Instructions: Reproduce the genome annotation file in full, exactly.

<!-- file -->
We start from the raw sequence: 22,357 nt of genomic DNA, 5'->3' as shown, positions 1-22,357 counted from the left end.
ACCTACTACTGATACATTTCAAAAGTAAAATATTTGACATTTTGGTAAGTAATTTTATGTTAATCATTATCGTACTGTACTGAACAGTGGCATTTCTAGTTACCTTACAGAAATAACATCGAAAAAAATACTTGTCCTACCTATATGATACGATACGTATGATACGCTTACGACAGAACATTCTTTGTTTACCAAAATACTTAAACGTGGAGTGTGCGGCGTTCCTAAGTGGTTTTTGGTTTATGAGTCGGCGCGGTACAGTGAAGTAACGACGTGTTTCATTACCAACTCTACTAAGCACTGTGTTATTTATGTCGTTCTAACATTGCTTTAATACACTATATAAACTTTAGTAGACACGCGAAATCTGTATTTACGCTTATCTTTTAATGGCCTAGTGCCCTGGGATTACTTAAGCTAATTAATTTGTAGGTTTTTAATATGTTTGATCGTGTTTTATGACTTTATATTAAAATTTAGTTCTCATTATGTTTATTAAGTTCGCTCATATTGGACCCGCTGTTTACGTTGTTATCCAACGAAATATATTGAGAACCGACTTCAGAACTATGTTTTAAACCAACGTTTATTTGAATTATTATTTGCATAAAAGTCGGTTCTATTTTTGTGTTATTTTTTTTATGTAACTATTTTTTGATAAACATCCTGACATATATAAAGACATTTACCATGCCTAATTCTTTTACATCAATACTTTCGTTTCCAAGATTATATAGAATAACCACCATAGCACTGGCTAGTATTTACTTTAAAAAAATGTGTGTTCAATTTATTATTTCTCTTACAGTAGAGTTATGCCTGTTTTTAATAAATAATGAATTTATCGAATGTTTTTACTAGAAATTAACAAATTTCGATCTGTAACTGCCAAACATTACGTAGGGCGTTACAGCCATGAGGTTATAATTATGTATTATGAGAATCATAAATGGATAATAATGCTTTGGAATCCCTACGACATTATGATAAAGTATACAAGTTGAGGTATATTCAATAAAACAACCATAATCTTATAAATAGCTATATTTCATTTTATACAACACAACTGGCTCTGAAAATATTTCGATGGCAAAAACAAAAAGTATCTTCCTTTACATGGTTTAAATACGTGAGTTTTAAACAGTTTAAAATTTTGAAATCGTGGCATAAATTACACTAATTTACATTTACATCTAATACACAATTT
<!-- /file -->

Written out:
We start from the raw sequence: 22,357 nt of genomic DNA, 5'->3' as shown, positions 1-22,357 counted from the left end.
ACCTACTACTGATACATTTCAAAAGTAAAATATTTGACATTTTGGTAAGTAATTTTATGTTAATCATTATCGTACTGTACTGAACAGTGGCATTTCTAGTTACCTTACAGAAATAACATCGAAAAAAATACTTGTCCTACCTATATGATACGATACGTATGATACGCTTACGACAGAACATTCTTTGTTTACCAAAATACTTAAACGTGGAGTGTGCGGCGTTCCTAAGTGGTTTTTGGTTTATGAGTCGGCGCGGTACAGTGAAGTAACGACGTGTTTCATTACCAACTCTACTAAGCACTGTGTTATTTATGTCGTTCTAACATTGCTTTAATACACTATATAAACTTTAGTAGACACGCGAAATCTGTATTTACGCTTATCTTTTAATGGCCTAGTGCCCTGGGATTACTTAAGCTAATTAATTTGTAGGTTTTTAATATGTTTGATCGTGTTTTATGACTTTATATTAAAATTTAGTTCTCATTATGTTTATTAAGTTCGCTCATATTGGACCCGCTGTTTACGTTGTTATCCAACGAAATATATTGAGAACCGACTTCAGAACTATGTTTTAAACCAACGTTTATTTGAATTATTATTTGCATAAAAGTCGGTTCTATTTTTGTGTTATTTTTTTTATGTAACTATTTTTTGATAAACATCCTGACATATATAAAGACATTTACCATGCCTAATTCTTTTACATCAATACTTTCGTTTCCAAGATTATATAGAATAACCACCATAGCACTGGCTAGTATTTACTTTAAAAAAATGTGTGTTCAATTTATTATTTCTCTTACAGTAGAGTTATGCCTGTTTTTAATAAATAATGAATTTATCGAATGTTTTTACTAGAAATTAACAAATTTCGATCTGTAACTGCCAAACATTACGTAGGGCGTTACAGCCATGAGGTTATAATTATGTATTATGAGAATCATAAATGGATAATAATGCTTTGGAATCCCTACGACATTATGATAAAGTATACAAGTTGAGGTATATTCAATAAAACAACCATAATCTTATAAATAGCTATATTTCATTTTATACAACACAACTGGCTCTGAAAATATTTCGATGGCAAAAACAAAAAGTATCTTCCTTTACATGGTTTAAATACGTGAGTTTTAAACAGTTTAAAATTTTGAAATCGTGGCATAAATTACACTAATTTACATTTACATCTAATACACAATTT